Phi Mu

Phi Mu in 1953


The members of Phi Mu continued to maintain a full schedule of philanthropic and social activities. They held their annual Pledge Tea and Pledge Formal, intended to present the new members, as well as their Spring Formal, held in honor of the graduating seniors. They contributed to their philanthropies by sponsoring cake bakes and rummage sales, and they visited the Carlisle Hospital weekly with a toy cart. In addition, the members of Phi Mu have embarked upon a mission of friendship with other local Phi Mu chapters, in an effort to bring together members founded on the same ideals.

Pan-Hellenic Constitution of 1921-22

September 1921

The Pan-Hellenic council was made up of Pi Beta Phi, Chi Omega, and Phi Mu sororities. The constitution, printed in the 1921 student handbook, details its purpose, officers, and regulations on voting and amending the constitution. According to the constitution, the purpose of the Pan-Hellenic council was to:

  • fix the date of pledge day
  • regulate the rules for rushing
  • regulate any other matters of inter-fraternity interest
  • cooperate with college authorities in questions of general college interest

Phi Mu in 1952


In 1952 Phi Mu was led by Marianne M. Luckenbill, president; Elizabeth B. Haslam, vice president; Elizabeth A. Fosnocht, secretary; and Rachel A. Smith, treasurer.

"Personals" - What Now? [Part 2]

August 1923
  • Ethelyn Hardesty, class of 1902, delivered a poem in honor of the 50th Anniversary of the founding of Westley Collegiate Institute in Dover, Delaware at the Alumni banquet.
  • Georgia Cranston, class of 1906, went off to Europe but got seriously ill; thus, she returned to Riverton, NJ where she spent a summer with her sister.
  • Carrie W. Woodward, class of 1912, "motored to Homestead...[where] [m]any social runctions were arranged in her honor by the hostess, Mrs. Julia Woodward," a Dickinson graduate from the class of 1909.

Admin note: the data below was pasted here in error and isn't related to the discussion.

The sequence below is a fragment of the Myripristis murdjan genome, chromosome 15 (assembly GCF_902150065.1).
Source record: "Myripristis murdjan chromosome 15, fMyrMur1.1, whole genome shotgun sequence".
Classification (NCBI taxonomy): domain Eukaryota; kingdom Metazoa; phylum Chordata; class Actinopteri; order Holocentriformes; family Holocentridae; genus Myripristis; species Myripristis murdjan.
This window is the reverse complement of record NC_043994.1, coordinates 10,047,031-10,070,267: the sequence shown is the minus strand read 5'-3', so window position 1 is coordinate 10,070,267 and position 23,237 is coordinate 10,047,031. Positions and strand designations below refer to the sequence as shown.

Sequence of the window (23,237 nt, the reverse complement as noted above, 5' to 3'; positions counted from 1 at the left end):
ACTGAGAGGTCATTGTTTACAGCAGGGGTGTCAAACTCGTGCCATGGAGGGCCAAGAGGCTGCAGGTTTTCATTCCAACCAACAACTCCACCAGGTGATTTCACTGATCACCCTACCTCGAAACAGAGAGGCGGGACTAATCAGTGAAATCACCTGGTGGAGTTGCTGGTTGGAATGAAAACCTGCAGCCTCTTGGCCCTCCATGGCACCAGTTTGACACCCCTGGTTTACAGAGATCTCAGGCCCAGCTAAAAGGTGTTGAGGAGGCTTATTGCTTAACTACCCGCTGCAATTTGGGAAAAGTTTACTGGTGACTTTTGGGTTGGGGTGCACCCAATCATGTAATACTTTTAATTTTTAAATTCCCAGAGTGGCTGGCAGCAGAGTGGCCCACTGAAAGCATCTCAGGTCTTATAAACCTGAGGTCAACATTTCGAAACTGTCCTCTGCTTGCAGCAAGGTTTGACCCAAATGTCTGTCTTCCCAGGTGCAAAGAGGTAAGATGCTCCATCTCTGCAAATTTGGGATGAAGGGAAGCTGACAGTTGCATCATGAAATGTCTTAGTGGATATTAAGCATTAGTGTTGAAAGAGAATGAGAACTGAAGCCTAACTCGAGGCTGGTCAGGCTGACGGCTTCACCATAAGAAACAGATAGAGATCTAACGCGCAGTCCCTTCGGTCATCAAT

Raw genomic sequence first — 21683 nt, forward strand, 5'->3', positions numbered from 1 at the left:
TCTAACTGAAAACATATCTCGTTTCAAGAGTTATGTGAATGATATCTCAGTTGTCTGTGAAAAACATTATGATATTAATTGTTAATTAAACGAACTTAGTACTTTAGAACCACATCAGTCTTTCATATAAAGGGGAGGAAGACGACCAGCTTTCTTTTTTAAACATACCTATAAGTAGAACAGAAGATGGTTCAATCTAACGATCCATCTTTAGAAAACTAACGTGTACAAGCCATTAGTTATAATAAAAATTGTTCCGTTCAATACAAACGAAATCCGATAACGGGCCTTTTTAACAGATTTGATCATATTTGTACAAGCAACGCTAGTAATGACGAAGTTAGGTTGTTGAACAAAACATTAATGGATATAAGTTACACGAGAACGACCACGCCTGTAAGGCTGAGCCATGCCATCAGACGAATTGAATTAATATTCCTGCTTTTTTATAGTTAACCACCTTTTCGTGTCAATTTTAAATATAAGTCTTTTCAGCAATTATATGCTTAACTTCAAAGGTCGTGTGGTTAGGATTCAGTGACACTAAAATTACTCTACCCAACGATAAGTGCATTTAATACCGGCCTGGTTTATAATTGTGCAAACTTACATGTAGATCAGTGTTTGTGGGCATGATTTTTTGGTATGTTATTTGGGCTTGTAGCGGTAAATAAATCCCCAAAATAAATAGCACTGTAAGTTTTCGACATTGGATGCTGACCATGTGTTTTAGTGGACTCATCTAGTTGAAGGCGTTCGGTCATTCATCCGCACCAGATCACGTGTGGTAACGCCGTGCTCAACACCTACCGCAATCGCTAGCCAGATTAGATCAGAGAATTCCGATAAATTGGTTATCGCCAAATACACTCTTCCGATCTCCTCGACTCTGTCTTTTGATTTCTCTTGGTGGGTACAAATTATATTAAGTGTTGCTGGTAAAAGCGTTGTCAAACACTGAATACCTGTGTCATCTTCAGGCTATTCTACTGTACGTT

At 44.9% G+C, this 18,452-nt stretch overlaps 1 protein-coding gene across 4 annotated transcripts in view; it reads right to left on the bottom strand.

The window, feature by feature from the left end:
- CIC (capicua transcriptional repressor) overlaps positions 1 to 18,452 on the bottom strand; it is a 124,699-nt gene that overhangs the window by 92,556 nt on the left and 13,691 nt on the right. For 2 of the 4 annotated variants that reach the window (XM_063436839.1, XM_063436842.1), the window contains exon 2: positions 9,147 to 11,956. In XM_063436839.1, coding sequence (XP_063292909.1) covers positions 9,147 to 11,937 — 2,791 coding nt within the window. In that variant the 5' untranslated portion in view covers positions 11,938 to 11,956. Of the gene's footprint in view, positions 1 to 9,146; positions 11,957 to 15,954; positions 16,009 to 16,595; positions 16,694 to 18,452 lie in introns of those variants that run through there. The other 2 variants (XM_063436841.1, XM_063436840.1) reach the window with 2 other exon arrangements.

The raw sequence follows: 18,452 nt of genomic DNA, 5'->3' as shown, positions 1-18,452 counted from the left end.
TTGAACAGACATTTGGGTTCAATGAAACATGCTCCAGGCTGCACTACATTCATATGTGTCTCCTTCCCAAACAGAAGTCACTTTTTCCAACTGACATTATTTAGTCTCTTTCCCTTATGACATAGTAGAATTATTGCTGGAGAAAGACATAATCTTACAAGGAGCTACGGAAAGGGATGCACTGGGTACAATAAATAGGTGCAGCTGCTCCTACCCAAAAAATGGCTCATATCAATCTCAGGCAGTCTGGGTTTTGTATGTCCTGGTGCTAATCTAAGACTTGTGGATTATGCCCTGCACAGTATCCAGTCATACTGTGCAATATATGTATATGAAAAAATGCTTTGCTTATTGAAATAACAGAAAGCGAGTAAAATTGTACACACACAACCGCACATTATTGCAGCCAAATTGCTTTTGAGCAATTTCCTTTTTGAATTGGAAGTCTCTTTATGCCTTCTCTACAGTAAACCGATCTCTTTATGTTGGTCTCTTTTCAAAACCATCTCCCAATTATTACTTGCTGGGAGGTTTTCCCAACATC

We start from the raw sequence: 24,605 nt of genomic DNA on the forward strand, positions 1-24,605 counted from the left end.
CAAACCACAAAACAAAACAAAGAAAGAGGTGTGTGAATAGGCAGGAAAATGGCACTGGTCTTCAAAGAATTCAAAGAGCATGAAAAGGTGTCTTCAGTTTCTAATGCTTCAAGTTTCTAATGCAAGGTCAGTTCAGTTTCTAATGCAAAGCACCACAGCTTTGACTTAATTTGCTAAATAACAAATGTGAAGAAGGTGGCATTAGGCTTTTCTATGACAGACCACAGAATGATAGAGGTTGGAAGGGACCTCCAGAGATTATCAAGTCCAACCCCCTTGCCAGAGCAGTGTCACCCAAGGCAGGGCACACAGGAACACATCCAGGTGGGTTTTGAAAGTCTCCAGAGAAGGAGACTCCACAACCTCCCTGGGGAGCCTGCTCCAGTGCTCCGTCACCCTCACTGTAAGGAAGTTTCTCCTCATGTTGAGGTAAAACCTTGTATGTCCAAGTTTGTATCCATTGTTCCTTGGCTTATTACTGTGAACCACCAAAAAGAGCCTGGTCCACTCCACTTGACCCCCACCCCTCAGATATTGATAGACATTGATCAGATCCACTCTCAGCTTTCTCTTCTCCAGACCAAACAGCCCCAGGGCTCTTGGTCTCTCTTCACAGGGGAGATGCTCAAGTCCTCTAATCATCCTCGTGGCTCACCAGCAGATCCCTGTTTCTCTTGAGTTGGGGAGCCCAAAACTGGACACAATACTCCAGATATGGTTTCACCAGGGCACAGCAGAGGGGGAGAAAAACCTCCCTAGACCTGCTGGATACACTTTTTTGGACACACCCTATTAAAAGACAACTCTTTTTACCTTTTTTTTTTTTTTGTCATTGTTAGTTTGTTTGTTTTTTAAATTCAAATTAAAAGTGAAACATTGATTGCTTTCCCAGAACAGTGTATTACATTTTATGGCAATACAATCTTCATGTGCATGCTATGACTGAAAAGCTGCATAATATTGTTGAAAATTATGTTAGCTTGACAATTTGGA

Phi Mu in 1951


In 1951 the members of the Beta Delta Chapter of Phi Mu continued to dedicate themselves to philanthropic and social projects inspired by their national chapter.  Their philanthropic work in 1951 included maintaining a "toy cart" at the Carlisle Hospital and making weekly visits to a local orphanage.  Phi Mu pledges participated in the Pan-Hellenic Doll Dance, winning a trophy for their efforts.  The executive officers of Phi Mu in 1951 were Joan C. Kline, president; Rachel A. Smith, vice-president; Nancy L. Bain, secretary; and Barbara J.

Constitution and By-Laws of Local Panhellenic


Panhellenic in 1923-1924 consisted of Pi Beta Phi, Chi Omega, Phi Mu, and a local sorority, Zeta Eta Phi. The Consitution regulates the struction of Panhel and also the rules for rushing. During the first week of school, all women participate in a "Little Sister" plan sponsored by the Y.W.C.A. All women in sororities must not reveal their membership during this week.  After this week and prior to rushing, no new girls and present sorority members may associate socially or discuss Greek life. Bids were sent out the first Thursday after Thanksgiving.

Phi Mu in 1950


In 1950 the women of the Beta Delta chapter of Phi Mu kept busy with a variety of social, athletic, and service-related activities.  In the past year they celebrated the 30th anniversary of their chapter's installation, created and ran a "Toycart" in the children's ward of the Carlisle Hospital, and caputred the Interfraternity Basketball Cup for 1949.  The chapter also held possession of the Pi Beta Phi Scholarship Cup for the third consecutive year.  Members of the chapter who served as executive officers in 1950 included Rosalie R. Enders, president; Barbara J.